My personal interest (and the focus of the book, its whole second half), as well as the research agenda of my former research group at the University of Heidelberg) is the question whether there was a system of “global justice” in place during the Second World War, and I’m especially interested in the exile situation and the epistemic community of lawyers it created. Legal concepts, which earlier needed to be discussed at conferences and via correspondence, at the London hub had a much quicker ‘breeding phase’ and were influenced by different legal traditions. The book therefore speaks of ‘legal flows’, to highlight the different strands of legal thought propagated by the different actors involved. We can identify an epistemic community of lawyers, including some like Hersch Lauterpacht, who acted as transmitter for the voices of the smaller states directing and amplifying their views so that they would be heard by the powerful bodies at the Allied government offices and the final conference held at London in August 1945, which set up the charter for the Nuremberg IMT. I agree with the statement that including the post-war trials, Nuremberg, Tokyo and also the Eichmann trial among others would have concluded the argument but, alas, for the sake of space this was not possible, and I have touched on these arguments in my other books, especially the three volumes on the Tokyo IMT and the Asian trials (see here and here), and in numerous articles.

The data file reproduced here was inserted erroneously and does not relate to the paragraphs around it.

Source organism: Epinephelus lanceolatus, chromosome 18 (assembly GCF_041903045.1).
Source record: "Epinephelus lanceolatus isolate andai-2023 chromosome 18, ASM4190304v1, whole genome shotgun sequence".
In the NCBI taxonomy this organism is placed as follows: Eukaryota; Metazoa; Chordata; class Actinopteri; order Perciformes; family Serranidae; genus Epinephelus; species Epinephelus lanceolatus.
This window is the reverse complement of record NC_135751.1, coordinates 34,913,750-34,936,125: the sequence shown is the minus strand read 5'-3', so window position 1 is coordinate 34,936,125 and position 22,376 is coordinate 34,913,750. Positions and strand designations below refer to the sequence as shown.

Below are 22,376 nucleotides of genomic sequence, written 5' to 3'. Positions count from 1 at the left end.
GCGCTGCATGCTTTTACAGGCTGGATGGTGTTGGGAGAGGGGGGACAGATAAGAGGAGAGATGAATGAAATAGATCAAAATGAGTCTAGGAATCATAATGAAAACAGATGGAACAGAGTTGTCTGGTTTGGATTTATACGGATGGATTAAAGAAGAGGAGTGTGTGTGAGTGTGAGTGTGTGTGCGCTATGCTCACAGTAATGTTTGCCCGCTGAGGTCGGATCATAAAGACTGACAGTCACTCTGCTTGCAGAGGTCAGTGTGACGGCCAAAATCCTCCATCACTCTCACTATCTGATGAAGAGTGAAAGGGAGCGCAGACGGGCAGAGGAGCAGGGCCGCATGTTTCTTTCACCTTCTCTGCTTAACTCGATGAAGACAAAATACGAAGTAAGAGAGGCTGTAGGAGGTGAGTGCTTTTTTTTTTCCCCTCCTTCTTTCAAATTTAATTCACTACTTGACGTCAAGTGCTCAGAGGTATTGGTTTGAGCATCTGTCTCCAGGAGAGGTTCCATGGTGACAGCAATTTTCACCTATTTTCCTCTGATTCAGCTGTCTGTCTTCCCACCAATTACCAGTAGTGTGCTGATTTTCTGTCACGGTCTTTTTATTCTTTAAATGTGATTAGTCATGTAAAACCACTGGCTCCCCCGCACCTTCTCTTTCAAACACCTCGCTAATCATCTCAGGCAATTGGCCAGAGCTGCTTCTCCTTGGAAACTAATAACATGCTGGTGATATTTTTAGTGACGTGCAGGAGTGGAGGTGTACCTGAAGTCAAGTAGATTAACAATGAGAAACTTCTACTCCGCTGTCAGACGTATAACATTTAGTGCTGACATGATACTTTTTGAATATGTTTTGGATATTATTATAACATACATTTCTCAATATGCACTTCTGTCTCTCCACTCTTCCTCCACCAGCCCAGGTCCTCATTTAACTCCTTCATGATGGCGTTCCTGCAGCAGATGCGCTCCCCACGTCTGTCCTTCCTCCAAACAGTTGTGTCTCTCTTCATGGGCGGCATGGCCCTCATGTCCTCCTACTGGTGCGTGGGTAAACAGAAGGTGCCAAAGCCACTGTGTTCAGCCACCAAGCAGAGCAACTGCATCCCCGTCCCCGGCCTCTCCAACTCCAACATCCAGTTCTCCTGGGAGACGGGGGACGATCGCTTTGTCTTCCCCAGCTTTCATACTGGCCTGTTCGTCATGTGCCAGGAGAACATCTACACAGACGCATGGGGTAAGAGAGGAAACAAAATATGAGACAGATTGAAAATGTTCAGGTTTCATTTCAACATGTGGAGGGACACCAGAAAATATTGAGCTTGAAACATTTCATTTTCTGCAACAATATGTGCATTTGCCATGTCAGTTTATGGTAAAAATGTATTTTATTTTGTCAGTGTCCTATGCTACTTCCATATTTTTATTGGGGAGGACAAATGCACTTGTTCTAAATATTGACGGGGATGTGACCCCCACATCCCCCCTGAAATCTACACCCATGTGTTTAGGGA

My book analyses meetings and memoranda of key actors to detect “transmission processes, flows, and networks”, as Daniel Laqua puts it. Glenda Sluga has argued, when observing the contribution of “smaller nations” within the framework of international organizations, how they formed an arena of engagement especially for nations that were not yet sovereign, or for minorities that were still sidelined (Sluga, 2013, p. 8). Organizations such as the United Nations War Crimes Commission (UNWCC) could thus serve not only as platforms of exchange and debate, but in what Madeleine Herren describes with a view to Swiss Foreign Policy endeavours, as a “back door to power” for smaller states. The exile situation offered a truly global moment, a unique opportunity for smaller nations’ representatives to voice their concerns and concepts. Although the UNWCC emerged in a genuine European setting – London as the hub of exile communities, which was later broadened to involve extra-European members – the notion of sidelined actors is useful also with a view to the emergence of the concept of crimes against humanity. It seems as if legal thought needed the free liberal space of like-minded experts to develop the concept and, in a second step, to bring it to the attention of the powerful for its implementation.